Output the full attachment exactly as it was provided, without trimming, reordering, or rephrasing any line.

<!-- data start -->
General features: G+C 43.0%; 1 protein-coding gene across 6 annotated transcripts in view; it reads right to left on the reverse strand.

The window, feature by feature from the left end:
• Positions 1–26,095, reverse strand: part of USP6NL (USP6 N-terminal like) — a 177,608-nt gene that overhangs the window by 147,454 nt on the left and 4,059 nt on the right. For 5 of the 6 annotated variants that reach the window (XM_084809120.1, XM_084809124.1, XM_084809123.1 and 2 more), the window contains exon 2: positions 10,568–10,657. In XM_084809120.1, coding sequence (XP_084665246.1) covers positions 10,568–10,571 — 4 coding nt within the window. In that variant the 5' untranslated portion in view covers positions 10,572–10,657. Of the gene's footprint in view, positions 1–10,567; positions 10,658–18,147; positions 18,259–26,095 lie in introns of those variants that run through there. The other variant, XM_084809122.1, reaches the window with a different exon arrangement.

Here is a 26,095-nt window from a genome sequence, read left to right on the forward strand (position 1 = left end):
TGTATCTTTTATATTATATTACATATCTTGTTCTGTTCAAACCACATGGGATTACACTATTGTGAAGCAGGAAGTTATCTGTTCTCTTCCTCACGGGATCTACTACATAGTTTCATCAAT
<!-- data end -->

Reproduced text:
General features: G+C 43.0%; 1 protein-coding gene across 6 annotated transcripts in view; it reads right to left on the reverse strand.

The window, feature by feature from the left end:
• Positions 1–26,095, reverse strand: part of USP6NL (USP6 N-terminal like) — a 177,608-nt gene that overhangs the window by 147,454 nt on the left and 4,059 nt on the right. For 5 of the 6 annotated variants that reach the window (XM_084809120.1, XM_084809124.1, XM_084809123.1 and 2 more), the window contains exon 2: positions 10,568–10,657. In XM_084809120.1, coding sequence (XP_084665246.1) covers positions 10,568–10,571 — 4 coding nt within the window. In that variant the 5' untranslated portion in view covers positions 10,572–10,657. Of the gene's footprint in view, positions 1–10,567; positions 10,658–18,147; positions 18,259–26,095 lie in introns of those variants that run through there. The other variant, XM_084809122.1, reaches the window with a different exon arrangement.

Here is a 26,095-nt window from a genome sequence, read left to right on the forward strand (position 1 = left end):
TGTATCTTTTATATTATATTACATATCTTGTTCTGTTCAAACCACATGGGATTACACTATTGTGAAGCAGGAAGTTATCTGTTCTCTTCCTCACGGGATCTACTACATAGTTTCATCAAT